Wisdom from a legal giant

Last Saturday, I wrote about and extensively quoted from Associate Justice Antonio Carpio’s commencement speech to the 2 PHD in Leadership and 32 Masters in Public Management graduates of the Ateneo School of Government. The speech is entitled “My Journey in Public Service” and it is full of lessons for public servants and for those who work on governance issues in the country. I proudly claim several affiliations with Justice Carpio—a shared name, similar place of origin Mindanao, the same undergraduate dorm (Cervini Hall) and college (Ateneo de Manila University), and a common legal education (the University of the Philippines College of Law).
In the Saturday column, I wrote about the governance lessons Justice Carpio identified from addressing monopolies in telecommunications and the shipping industry as well as in attempting to eradicate jueteng in the county. In today’s column, I will share Carpio’s insights from dealing with formidable legal issues.
One issue that the Ramos administration (and others before it) had to contend with was the long delay in resolving administrative cases. In the Malacanang legal office alone, according to Carpio, the backlog stretched to almost 20 years when he assumed office. Likewise, this kind of backlogs existed in different government offices. I can affirm that as I run the legal office of the Department of Environment and Natural Resources from 1996 to 98 and our backlog stretched to 50 years and I had more than 5,000 pending cases when I joined the department.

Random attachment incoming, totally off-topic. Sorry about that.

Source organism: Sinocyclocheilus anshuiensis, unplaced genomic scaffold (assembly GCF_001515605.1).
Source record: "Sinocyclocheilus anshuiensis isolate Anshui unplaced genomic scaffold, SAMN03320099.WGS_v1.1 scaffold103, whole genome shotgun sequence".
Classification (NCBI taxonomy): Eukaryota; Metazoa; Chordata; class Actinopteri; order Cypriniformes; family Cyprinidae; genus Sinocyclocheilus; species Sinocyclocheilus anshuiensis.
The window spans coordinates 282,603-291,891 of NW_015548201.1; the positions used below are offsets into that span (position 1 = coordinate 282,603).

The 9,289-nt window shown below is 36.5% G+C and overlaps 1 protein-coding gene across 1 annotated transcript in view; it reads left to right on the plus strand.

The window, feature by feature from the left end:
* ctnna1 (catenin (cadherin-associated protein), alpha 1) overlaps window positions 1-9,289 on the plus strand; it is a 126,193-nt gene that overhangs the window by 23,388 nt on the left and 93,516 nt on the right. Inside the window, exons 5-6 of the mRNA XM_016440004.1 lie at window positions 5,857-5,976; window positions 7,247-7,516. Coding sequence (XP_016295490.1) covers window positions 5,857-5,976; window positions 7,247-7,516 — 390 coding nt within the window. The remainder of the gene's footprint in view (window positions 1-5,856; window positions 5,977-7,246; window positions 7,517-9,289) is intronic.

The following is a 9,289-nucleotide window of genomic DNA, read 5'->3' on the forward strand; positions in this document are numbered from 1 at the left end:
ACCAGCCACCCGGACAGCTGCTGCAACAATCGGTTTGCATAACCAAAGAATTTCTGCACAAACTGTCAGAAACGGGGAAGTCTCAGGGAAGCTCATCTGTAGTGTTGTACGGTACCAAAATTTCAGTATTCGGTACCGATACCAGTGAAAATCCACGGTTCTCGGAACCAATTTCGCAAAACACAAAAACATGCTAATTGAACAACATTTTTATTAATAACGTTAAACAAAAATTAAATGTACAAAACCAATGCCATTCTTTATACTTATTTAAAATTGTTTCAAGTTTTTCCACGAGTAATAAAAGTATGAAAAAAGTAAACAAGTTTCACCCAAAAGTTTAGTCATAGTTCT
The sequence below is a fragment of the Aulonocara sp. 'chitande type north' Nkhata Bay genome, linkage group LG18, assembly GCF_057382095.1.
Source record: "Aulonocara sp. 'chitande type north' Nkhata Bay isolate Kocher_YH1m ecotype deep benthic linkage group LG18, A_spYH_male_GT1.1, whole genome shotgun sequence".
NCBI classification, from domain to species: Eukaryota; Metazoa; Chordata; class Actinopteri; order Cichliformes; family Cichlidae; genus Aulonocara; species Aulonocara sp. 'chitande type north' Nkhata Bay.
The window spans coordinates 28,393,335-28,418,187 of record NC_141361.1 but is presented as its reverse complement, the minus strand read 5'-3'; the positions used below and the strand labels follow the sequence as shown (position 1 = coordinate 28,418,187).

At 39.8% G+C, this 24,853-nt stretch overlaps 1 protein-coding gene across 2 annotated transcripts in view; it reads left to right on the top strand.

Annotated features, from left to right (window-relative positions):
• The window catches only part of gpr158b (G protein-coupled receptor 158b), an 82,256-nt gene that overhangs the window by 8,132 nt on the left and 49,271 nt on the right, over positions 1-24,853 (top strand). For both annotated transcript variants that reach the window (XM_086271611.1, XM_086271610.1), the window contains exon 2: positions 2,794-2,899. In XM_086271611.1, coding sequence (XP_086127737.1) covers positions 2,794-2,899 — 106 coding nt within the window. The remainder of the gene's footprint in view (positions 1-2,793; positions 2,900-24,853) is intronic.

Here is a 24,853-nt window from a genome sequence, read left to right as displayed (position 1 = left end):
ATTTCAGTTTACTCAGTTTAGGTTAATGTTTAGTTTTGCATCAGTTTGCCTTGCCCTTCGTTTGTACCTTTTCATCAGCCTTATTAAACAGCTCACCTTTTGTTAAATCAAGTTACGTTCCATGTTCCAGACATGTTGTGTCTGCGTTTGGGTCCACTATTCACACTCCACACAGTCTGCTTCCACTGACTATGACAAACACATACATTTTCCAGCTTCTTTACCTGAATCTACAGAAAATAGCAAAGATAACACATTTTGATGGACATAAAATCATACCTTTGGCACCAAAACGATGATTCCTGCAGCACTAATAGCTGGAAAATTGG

Justice Carpio recalls how he addressed this problem: “I proposed to the President an Administrative Order introducing two measures. First, all parties should submit affidavits in lieu of direct testimony of their witnesses. This would cut down the time for taking testimonies of witnesses by at least 50 percent. Second, all parties should submit draft decisions of their cases, and the head of office would choose which one to adopt either wholly or partially. This would allow the head of office to promptly dispose of cases submitted for decision.”
According to Carpio, he explained to the President that this was the procedure adopted in the United States and other countries to efficiently and fairly dispose of administrative cases. President Ramos was convinced and signed the Administrative Order. The result: “This allowed the Malacañang legal office, headed by then Assistant Secretary Renato Corona whom I recruited to join the Ramos Administration, to wipe out the almost 20 years of backlog of cases in the Malacanang legal office.” Other departments emulated this approach successfully. That included the DENR legal office, under my watch. With the support of then-Environment Secretary Victor Ramos, we wiped out the backlog six months before President Ramos’ term ended.
Justice Carpio emphasized the lesson here: We do not have to reinvent the wheel. The problems of our government bureaucracy are likely not unique to the Philippines. Governments of other countries have faced them and have instituted solutions, some successfully and others unsuccessfully. We can learn lessons from these successful and unsuccessful solutions and craft our own solutions.”